As much as I’d love to make a more extravagant project in the future, I wanted everything about this project to be simple once I realized the main idea. I wanted this book to LITERALLY speak for itself. Even the hundred hearts I drew around the faces seem tacky to me in retrospect. It really is fulfilling to come up with my own way of expressing love for some, similar to Mister Rogers’ “143 Means I Love You” song.

Open and Enter the World of Tafoya

Our subject today is Rhiannon Skye Tafoya’s Ul’nigid’, a unique literary structure that embraces the artists’ heritage as well as her ingenuity. Already at face value, two flaps of the cover folded over the front of the object strikes the reader as a detract from the norm. The cover’s material such as the title, author’s name, and humble illustration of what I’m guessing is the Tafoya’s grandmother complimenting the structure plays an important part in keep the reader’s interest.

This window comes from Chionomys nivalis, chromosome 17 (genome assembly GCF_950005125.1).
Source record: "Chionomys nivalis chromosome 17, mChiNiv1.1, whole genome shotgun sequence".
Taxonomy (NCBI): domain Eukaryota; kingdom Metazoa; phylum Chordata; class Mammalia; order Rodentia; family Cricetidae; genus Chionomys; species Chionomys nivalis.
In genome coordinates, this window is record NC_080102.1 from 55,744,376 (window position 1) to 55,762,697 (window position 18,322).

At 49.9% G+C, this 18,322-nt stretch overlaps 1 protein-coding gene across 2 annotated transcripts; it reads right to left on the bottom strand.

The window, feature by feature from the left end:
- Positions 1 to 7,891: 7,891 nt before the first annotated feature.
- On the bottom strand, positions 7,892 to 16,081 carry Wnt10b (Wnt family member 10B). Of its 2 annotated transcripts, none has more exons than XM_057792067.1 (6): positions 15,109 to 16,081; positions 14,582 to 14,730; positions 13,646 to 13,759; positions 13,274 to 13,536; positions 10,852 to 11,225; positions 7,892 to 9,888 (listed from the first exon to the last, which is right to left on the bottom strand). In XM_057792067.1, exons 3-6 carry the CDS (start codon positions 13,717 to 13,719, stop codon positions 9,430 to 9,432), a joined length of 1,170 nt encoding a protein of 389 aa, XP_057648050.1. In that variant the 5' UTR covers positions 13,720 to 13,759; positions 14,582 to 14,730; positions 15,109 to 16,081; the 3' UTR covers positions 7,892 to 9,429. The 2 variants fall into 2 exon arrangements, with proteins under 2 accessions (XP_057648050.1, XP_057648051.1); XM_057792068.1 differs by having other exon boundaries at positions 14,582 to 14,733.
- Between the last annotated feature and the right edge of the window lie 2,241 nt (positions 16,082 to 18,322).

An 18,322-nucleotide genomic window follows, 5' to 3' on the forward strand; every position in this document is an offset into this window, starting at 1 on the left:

Photo taken by Tafoya for the WSW website of the book closed off with the front cover in full view

Once the reader opens the covers, they’ll find that the avant-garde journey has only begun. They shall find more flaps unfolding every which way. Any way the panels could be arranged immerses the reader into a three-dimensional design, adding figurative and literal depth to the material. These aspects also tell stories or convey messages through the patterns, which are both based on Cherokee syllabary, and woven with a traditional pattern to weave a Cherokee white oak basket, offering a perspective of what Tafoya grew up with and the impact it had on her. Even the color arrangement communicate tones of vigor and tenderness.